FILE - A Chinese man stands alone to block a line of tanks heading east on Beijing's Cangan Boulevard in Tiananmen Square, June 5, 1989.
FILE - A Chinese man stands alone to block a line of tanks heading east on Beijing's Cangan Boulevard in Tiananmen Square, June 5, 1989.

STATE DEPARTMENT - The United States is calling the Chinese government's violent suppression of peaceful demonstrations in and around Tiananmen Square on June 4, 1989, "a full-on massacre." 
 
"The U.S. has called for, and we will continue to call for, as have others in the international community, a full public accounting for those killed, detained and missing," State Department spokeswoman Morgan Ortagus told VOA on Thursday during a press briefing. 
 
"We want those released — who have been jailed for striving to keep the memory of Tiananmen Square alive — and [an] end [to] the continued harassment of demonstration participants and their families," added Ortagus.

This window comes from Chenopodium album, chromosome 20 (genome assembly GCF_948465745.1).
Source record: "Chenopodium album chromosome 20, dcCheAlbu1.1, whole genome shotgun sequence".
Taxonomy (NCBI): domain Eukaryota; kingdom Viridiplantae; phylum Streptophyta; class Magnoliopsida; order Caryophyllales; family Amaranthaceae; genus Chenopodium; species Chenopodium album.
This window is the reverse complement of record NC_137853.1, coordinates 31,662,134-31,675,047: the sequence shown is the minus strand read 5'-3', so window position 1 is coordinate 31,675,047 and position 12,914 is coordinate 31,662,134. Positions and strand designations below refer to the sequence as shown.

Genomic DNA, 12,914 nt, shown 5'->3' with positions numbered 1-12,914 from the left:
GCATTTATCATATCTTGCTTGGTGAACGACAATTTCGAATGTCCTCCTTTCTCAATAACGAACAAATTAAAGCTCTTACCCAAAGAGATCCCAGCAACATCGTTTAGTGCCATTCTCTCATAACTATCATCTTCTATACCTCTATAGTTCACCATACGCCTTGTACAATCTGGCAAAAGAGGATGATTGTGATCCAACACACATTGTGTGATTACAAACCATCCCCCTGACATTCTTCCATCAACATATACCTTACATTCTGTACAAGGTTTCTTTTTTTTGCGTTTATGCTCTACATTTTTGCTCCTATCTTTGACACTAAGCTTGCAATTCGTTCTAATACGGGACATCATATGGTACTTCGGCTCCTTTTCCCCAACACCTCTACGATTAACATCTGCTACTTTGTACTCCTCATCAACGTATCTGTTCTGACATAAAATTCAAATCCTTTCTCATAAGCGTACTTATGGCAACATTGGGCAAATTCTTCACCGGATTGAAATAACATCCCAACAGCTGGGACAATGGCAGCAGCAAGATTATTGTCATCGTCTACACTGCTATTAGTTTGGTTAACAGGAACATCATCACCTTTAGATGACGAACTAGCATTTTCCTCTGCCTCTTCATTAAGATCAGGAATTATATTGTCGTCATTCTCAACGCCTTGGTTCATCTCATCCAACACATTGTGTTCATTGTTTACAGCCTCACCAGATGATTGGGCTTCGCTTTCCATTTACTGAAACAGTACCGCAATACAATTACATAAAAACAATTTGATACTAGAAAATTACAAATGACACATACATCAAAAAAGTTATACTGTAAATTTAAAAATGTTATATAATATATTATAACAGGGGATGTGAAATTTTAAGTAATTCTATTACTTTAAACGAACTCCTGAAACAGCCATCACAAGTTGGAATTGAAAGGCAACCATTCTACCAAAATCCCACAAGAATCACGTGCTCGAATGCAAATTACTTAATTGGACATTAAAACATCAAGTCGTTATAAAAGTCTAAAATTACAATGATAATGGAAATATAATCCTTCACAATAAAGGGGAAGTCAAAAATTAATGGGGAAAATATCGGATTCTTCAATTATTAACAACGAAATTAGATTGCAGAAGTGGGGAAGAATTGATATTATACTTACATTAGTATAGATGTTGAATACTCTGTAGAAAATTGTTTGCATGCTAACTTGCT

Thirty years ago, student-led pro-democracy protests centered on Beijing's Tiananmen Square, with corruption among the elite a key complaint among demonstrators. Protesters were also calling for political reforms and a fairer and more open society. Human rights groups believe several hundred to several thousand people were killed when tanks rolled through Tiananmen Square to squelch the demonstrations. 
 
According to Amnesty International, over recent weeks, police in China have detained, placed under house arrest or threatened dozens of activists who are seeking to mark the June 4 anniversary, as well as relatives of those killed. 
 
"We've seen these reports; it couldn't be more troubling," said Ortagus. "We shouldn't forget this.This is a full-on massacre." 
 
Mainland China strictly bans commemorations of the event.